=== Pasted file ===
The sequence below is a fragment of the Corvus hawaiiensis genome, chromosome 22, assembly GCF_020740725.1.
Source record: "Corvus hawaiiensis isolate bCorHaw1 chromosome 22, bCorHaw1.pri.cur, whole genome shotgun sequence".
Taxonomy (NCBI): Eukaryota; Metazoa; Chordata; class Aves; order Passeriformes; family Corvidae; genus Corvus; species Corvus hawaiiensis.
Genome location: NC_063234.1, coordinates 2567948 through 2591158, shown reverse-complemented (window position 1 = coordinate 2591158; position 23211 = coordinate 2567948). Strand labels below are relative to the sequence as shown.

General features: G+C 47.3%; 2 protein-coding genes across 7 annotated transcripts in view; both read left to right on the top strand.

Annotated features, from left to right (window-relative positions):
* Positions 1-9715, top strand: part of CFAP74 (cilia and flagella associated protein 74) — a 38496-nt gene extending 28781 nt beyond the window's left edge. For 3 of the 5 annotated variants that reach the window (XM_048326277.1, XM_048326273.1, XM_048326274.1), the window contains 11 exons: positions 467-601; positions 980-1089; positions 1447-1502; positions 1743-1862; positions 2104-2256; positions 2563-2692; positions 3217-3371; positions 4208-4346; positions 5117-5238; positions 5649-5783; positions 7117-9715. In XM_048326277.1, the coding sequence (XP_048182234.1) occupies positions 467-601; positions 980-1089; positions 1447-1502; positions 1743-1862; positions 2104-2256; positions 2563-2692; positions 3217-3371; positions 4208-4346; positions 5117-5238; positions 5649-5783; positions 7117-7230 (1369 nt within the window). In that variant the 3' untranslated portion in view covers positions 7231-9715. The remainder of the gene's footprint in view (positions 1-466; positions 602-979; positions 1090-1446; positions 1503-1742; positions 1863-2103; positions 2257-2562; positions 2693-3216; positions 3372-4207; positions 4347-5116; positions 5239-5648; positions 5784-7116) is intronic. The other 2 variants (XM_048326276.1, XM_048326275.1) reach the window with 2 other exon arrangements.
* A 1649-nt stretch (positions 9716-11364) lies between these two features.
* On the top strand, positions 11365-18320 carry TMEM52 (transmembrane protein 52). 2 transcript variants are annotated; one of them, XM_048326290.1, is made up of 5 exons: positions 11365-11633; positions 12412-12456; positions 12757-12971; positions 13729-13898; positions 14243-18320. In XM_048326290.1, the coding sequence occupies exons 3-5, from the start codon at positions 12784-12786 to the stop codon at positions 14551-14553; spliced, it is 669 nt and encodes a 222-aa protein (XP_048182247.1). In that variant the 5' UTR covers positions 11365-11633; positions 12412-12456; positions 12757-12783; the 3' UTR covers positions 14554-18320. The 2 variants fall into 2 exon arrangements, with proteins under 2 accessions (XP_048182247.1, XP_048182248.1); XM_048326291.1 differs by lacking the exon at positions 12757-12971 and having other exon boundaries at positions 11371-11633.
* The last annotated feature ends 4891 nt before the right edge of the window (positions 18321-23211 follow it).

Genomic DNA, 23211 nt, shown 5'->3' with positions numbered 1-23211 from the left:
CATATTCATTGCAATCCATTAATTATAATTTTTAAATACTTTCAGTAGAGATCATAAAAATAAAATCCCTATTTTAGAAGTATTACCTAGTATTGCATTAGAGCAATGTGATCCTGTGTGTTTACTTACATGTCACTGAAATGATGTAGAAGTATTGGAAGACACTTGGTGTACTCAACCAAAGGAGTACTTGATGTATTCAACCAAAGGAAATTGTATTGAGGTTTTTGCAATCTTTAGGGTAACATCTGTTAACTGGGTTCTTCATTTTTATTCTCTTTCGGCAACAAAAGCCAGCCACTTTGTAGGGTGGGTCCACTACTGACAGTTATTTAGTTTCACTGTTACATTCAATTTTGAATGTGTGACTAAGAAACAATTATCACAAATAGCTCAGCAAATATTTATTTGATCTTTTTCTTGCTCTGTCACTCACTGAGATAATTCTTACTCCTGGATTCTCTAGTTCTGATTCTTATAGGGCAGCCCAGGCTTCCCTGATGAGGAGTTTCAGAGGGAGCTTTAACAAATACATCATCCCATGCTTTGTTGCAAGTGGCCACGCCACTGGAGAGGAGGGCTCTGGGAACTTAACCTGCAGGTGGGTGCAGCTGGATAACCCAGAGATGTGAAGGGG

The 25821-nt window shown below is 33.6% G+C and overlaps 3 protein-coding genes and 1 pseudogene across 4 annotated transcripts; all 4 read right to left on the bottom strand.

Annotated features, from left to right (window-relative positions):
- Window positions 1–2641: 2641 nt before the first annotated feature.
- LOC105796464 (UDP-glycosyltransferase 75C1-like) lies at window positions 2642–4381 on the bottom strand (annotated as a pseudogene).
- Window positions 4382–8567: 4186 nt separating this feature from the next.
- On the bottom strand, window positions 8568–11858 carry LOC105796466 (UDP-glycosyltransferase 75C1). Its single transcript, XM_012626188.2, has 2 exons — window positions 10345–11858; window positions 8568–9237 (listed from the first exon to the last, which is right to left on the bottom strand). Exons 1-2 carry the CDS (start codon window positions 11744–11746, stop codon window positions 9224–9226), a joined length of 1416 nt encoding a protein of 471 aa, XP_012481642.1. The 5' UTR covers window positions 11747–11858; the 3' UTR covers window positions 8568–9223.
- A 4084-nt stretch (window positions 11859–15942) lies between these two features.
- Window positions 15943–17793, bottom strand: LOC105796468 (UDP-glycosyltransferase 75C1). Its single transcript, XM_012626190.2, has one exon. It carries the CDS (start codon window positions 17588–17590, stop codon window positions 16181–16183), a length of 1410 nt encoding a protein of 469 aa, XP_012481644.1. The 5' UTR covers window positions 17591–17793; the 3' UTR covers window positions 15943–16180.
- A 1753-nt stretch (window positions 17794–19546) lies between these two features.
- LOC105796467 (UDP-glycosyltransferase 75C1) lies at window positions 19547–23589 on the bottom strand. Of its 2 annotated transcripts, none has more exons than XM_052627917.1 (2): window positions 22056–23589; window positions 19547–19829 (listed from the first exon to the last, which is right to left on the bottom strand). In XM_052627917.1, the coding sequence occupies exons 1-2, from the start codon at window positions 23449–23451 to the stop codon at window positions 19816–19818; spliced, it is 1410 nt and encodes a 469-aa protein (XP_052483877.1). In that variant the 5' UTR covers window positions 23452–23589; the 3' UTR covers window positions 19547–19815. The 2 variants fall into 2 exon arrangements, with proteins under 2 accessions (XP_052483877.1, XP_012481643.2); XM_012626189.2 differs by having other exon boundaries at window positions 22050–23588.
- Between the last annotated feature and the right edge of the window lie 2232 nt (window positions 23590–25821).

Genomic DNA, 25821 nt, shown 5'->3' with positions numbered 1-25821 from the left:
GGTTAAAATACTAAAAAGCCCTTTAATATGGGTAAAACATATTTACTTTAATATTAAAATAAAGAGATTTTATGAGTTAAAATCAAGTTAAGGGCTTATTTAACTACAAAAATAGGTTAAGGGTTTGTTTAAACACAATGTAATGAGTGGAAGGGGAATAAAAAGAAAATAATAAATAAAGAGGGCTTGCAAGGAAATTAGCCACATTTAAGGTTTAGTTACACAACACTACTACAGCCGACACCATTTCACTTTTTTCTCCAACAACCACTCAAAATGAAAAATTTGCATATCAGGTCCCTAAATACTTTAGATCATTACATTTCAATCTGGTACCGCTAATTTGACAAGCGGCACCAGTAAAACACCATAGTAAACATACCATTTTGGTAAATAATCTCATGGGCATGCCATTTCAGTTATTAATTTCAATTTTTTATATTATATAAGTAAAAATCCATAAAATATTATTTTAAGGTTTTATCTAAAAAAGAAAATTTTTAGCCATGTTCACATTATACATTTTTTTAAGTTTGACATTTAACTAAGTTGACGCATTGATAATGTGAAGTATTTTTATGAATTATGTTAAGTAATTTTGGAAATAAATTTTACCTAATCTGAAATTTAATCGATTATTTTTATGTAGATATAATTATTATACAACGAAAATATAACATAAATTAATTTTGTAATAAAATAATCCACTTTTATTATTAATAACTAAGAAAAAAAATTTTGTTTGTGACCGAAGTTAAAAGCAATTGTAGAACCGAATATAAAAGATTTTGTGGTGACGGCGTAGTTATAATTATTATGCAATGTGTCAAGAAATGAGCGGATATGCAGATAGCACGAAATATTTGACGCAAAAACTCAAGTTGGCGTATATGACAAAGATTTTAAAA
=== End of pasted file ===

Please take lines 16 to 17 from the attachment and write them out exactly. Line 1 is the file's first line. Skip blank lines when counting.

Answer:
- LOC105796464 (UDP-glycosyltransferase 75C1-like) lies at window positions 2642–4381 on the bottom strand (annotated as a pseudogene).
- Window positions 4382–8567: 4186 nt separating this feature from the next.